Have a Little Summertime Fun with Watermelon.

Watermelon Carved Goblin FaceTalent and creativity just can’t be held down and it seems the lowly watermelon has become the new favorite medium for food sculptures; and a pretty impressive and versatile medium it’s turned out to be.

There are three colors and textures depending how deep you carve, making this an excellent all-around carving medium. The hard green exterior, the softer white rind, and the soft red watermelon fruit.

With the summer solstice just past and July 4th just around the I thought it would be fun to look at what some very talented people are doing with this summertime treat.

After the photos I’ve posted some GMO information and links to instructions to make your own watermelon centerpieces.

Watermelon Carved as Flowers
From the Temple of Thai newsletter
Child-Head Watermelon Carving
Child-Head Watermelon Carving


monster-grin-watermelon-carvingThis one is titled The Big Grin


Watermelon Carved as Flower

watermelon woman with earrings

Another tall sculpture. The orange ear rings are a nice touch.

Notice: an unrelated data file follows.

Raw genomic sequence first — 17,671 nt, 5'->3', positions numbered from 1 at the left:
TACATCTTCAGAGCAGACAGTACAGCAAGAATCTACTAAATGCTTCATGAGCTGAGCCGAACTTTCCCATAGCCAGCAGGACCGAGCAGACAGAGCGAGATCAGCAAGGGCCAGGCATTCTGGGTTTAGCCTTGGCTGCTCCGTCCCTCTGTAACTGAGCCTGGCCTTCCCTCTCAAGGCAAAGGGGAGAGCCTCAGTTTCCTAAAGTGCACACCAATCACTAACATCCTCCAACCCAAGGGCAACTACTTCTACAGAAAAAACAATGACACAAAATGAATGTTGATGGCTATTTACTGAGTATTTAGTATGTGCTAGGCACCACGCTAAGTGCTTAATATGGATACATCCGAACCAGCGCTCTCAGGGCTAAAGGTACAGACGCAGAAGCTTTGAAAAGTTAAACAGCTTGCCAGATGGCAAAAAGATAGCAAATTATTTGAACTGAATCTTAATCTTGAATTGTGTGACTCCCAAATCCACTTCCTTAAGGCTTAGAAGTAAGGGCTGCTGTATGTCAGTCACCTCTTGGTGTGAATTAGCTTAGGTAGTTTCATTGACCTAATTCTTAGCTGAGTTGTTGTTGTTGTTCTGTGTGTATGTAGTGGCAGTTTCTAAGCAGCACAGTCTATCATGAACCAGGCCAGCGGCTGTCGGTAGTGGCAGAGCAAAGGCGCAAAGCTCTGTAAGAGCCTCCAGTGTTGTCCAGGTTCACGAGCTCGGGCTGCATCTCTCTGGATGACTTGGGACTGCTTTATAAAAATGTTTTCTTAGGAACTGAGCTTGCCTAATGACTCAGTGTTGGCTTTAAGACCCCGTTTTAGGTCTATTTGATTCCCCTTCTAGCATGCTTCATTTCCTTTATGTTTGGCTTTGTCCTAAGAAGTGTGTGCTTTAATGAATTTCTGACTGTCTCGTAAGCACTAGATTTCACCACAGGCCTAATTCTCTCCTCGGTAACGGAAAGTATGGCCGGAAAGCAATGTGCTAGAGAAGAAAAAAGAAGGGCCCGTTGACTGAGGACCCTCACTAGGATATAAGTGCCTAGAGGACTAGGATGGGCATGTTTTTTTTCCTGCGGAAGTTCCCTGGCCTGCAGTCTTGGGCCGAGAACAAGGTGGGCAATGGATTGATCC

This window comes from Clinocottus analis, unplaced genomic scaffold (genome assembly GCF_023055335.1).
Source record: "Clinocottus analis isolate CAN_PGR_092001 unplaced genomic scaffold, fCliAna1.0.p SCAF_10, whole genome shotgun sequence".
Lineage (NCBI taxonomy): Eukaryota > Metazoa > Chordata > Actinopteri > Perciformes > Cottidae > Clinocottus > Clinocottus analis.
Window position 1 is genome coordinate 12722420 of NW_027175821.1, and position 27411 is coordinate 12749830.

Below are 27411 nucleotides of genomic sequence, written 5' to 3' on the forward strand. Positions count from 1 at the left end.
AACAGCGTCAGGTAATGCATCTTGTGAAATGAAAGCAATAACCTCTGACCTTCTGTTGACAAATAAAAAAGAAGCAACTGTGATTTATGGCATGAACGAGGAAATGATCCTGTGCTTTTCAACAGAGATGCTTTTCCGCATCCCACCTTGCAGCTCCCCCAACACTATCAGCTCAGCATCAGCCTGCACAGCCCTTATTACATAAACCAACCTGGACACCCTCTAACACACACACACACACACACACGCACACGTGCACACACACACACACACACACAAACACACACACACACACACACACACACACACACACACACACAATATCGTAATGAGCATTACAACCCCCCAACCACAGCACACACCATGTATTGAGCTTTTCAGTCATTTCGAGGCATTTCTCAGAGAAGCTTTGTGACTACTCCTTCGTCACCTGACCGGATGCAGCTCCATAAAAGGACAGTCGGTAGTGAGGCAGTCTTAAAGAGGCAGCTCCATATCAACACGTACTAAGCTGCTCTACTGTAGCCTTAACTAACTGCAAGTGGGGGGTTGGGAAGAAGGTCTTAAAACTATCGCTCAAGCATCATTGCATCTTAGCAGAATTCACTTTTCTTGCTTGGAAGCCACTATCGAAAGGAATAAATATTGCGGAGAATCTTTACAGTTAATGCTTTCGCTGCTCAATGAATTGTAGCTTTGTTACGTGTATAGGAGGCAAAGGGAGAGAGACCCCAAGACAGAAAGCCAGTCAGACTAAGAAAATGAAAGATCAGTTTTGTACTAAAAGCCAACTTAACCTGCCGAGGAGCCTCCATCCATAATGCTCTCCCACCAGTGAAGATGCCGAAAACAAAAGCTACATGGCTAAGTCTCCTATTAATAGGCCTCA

Cool shades, but he looks like he’s gotten a little too much sun

paris watermelon competition entry

watermelon-simbaI hope you’ve enjoyed this little sample of watermelon art.

Now that we are in watermelon season, there is a serious question to be answered. Are Watermelons GMO? I’ve seen claims on the internet that they are. I’ve seen stats on field trials but no evidence that it moved beyond the trial stage.

I remember eating seedless watermelon from before GMOs were in trials, created from cross breeding. According to an article on GMOs in “Mother Jones” magazine published last summer, the following was included in a list of foods you might think are GMO but are not.

Seedless watermelon: While it would seem plausible that a fruit that produces no seeds has been bio-engineered, the seedless watermelon is a hybrid of two separate breeds. It has been nicknamed the “mule of the watermelon world.”

So while I guess there are no guarantees, I personally feel pretty safe enjoying watermelon this summer.

If you’ve been inspired by the above photos and want to get creative for your 4th of July celebration here are some links to free watermelon carving instruction pages.

The site of the National Watermelon Promotion Board has an extensive selection of carving project instructions, a recipe section, and even a watermelon blog. Unusual to this site is a watermelon keg.

 There are sets of instructions for several baskets and punch bowls, at this site;no special tools needed.

Finally, here is a YouTube video showing how to use pattern transfers if you want to tackle something more intricate.

Will you be having watermelon this July 4th? Will you try carving it?

I’d love to hear what you think.

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